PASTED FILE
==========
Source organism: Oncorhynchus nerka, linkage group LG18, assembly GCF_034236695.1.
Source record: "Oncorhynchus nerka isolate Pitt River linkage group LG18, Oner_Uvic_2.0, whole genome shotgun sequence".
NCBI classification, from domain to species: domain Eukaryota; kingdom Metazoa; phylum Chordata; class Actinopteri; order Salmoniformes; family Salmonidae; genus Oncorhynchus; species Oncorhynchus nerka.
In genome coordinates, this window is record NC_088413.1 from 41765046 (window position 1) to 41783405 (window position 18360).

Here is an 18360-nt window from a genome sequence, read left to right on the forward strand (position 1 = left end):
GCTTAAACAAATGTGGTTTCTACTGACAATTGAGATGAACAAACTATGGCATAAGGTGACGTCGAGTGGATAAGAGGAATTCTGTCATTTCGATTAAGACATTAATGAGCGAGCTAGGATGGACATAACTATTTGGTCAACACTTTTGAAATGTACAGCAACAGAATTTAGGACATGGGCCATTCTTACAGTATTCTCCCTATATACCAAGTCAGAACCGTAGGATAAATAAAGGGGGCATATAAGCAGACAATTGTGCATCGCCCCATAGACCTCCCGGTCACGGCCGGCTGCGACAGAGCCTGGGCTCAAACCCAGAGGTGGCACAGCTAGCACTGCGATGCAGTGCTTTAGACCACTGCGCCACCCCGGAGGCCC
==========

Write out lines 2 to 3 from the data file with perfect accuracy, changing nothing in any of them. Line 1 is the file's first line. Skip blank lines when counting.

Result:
Source record: "Oncorhynchus nerka isolate Pitt River linkage group LG18, Oner_Uvic_2.0, whole genome shotgun sequence".
NCBI classification, from domain to species: domain Eukaryota; kingdom Metazoa; phylum Chordata; class Actinopteri; order Salmoniformes; family Salmonidae; genus Oncorhynchus; species Oncorhynchus nerka.